Kechu: The above tactic is part of a counterinsurgent strategy that is making its way in the current political scenario through the installation of a narco-terrorist narrative, aimed at cornering and discrediting, politically, economically and in the media, all of our expressions of revolutionary struggle. These are the desperate attacks of the ruling classes and fascism to safeguard their interests in the face of the strengthening of the weychan (rebellion). At the same time, in the same way, in this context we categorically dissociate ourselves from certain deviations that have occurred within the Mapuche movement in general and that have turned out to be functional to the power of domination, such as drug trafficking, the mafias linked to the extraction of wood, Yanacona paramilitarism, and the servitude of the “new Mapuche micro-entrepreneurs”. In these historical moments it is fundamental to suffocate these expressions functional to capital, and as an organization we will do so by reaffirming the political ethics that our tradition of struggle entails.
Kayu: We call on our rebellious Mapuche people to continue resisting and to vindicate political violence as a legitimate instrument of our struggle, whoever is governing and whoever maintains the pattern of capitalist accumulation and its colonial scaffolding. To stop the destruction of the Wallmapu, to create the bases for the definitive emancipation by multiplying the chem and intensifying territorial control to achieve zones liberated from winka power. To not forget in our collective memory the costs of this new autonomist resurgence, which have been paid with political persecution and fallen pu weychafe, motivated by a broad feeling of dedication to our people. Not to be fooled by false promises and not to fall into the short-sighted and petty vision of the pseudo-left.
With Matias and Toñito  always in our memory!!!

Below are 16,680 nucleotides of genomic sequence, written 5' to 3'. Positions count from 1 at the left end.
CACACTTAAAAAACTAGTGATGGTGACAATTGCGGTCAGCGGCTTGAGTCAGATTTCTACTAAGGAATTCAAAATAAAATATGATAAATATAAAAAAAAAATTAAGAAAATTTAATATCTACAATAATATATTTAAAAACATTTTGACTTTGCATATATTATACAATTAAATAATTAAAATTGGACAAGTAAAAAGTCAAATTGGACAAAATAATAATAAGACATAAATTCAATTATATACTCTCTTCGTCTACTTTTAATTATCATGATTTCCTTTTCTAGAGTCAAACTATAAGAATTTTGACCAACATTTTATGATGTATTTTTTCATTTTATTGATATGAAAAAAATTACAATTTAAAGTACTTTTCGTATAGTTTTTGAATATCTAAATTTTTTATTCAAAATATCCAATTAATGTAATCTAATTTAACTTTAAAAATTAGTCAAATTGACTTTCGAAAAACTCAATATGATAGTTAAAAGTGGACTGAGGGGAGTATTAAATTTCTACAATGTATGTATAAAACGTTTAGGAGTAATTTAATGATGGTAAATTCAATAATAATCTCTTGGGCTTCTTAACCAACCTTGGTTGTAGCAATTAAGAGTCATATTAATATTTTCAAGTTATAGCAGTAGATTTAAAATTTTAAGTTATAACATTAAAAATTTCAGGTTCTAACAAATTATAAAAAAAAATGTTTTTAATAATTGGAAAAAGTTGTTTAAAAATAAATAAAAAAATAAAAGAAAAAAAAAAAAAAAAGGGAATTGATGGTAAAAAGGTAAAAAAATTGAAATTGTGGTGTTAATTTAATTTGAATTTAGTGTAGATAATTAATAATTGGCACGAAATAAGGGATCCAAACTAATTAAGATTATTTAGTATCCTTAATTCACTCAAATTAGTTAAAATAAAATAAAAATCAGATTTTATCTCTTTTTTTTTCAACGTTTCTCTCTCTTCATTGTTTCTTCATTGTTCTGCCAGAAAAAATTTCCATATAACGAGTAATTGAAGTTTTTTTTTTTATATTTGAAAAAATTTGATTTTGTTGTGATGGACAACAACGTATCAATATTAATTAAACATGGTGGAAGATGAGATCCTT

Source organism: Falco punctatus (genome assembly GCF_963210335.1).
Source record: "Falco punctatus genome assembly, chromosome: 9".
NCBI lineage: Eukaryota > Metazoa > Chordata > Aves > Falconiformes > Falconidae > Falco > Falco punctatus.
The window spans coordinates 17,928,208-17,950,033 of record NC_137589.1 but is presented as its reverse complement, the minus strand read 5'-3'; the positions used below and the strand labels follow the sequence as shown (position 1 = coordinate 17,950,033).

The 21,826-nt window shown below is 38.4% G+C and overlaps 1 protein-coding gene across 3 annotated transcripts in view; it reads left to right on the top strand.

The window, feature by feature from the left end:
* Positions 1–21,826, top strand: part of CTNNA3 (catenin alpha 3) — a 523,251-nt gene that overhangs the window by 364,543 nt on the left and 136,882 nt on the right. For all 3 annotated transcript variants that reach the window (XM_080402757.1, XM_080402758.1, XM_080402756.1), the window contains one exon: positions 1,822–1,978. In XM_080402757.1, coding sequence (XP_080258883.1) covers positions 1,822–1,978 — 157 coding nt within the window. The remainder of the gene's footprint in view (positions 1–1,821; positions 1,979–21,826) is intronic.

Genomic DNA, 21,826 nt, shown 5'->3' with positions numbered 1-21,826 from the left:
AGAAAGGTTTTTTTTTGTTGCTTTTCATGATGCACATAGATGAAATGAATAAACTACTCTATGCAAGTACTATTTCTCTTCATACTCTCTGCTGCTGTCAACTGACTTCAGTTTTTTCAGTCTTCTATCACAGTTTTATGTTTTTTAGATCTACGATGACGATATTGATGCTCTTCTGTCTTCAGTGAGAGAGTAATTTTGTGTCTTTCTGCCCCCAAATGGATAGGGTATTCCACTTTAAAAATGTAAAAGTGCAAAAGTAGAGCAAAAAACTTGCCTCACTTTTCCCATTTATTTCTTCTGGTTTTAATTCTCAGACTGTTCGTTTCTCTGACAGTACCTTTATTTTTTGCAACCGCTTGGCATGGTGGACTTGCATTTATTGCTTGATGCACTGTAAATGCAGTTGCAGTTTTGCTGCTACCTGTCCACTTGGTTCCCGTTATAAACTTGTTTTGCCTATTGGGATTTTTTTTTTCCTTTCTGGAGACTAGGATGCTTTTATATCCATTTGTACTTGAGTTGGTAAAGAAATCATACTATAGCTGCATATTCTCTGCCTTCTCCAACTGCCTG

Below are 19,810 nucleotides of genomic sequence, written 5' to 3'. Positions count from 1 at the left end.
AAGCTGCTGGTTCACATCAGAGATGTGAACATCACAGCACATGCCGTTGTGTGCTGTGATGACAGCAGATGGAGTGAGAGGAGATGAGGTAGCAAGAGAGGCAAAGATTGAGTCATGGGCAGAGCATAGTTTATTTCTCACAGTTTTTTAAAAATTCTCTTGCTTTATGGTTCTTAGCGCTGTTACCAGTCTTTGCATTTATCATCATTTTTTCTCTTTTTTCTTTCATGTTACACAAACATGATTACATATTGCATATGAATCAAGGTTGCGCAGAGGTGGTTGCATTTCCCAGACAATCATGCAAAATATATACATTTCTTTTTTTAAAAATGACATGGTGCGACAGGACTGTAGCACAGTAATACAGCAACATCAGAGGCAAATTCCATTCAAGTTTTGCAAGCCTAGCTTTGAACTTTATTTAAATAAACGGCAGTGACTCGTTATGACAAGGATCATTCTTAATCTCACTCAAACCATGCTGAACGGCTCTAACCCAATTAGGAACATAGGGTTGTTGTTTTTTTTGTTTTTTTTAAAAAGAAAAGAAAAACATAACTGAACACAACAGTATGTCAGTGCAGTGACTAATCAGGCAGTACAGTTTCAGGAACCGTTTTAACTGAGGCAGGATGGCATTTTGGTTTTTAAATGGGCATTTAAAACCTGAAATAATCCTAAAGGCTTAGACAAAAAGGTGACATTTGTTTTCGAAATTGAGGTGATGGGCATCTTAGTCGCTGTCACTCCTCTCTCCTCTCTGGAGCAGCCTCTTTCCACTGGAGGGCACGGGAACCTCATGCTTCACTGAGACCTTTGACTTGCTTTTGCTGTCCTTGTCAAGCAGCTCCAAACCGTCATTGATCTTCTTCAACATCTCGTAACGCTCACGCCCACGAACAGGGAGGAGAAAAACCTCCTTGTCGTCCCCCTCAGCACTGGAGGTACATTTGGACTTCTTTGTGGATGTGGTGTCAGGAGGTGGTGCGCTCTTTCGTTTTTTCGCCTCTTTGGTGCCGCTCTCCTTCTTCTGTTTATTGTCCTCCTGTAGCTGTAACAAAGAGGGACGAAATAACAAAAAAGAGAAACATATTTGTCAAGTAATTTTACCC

Resistance is not terrorism!!!
Kizugūnewtun for the Mapuche Nation!!!!
Freedom for Daniel Canío  and all the PPM (Mapuche political prisoners)!!!!
Amulepe taiñ weichan
Weuwaiñ – Marrichiweu
- Large landowners who rent their fields to local farmers, a form of modern serfdom or sharecropping.
- C169 – Indigenous and Tribal Peoples Convention, 1989. A binding international agreement concerning treatment of indigenous and tribal peoples.
- Translation of poem by Matias Catrileo, the Mapuche warrior murdered at age 19 on January 3rd, 2008.
The economy moves the country
Love moves mountains
The economy doesn’t move them, it destroys them
Hate moves the tyrant
And love moves mountains
The tyrant doesn’t move mountains, they govern them.
Freedom moves my people
Love moves mountains
My people don’t move them, they conserve them
Not for love or for hate
But for freedom of the Mapuche and the will
of the natural world.
- Matias Catrileo was Mapuche militant murdered by police in 2008; “Toñito” aka Pablo Marchant was a Mapuche militant in CAM murdered by police in 2021.
- CAM militant serving a long prison sentence.
The anonymous interviewee recommends this recent piece by political prisoner Marcelo Villarroel Sepúlveda, which addresses the indispensable solidarity between the Mapuche struggle and broader movements against the state and capital.
Please also follow @BuscandoKalle on Twitter for updates on the struggle of Mapuche and other revolutionary political prisoners in Chile.
The blog Act For Freedom Now! consistently provides translations of texts from political prisoners in so-called Chile (as well as many other exciting things).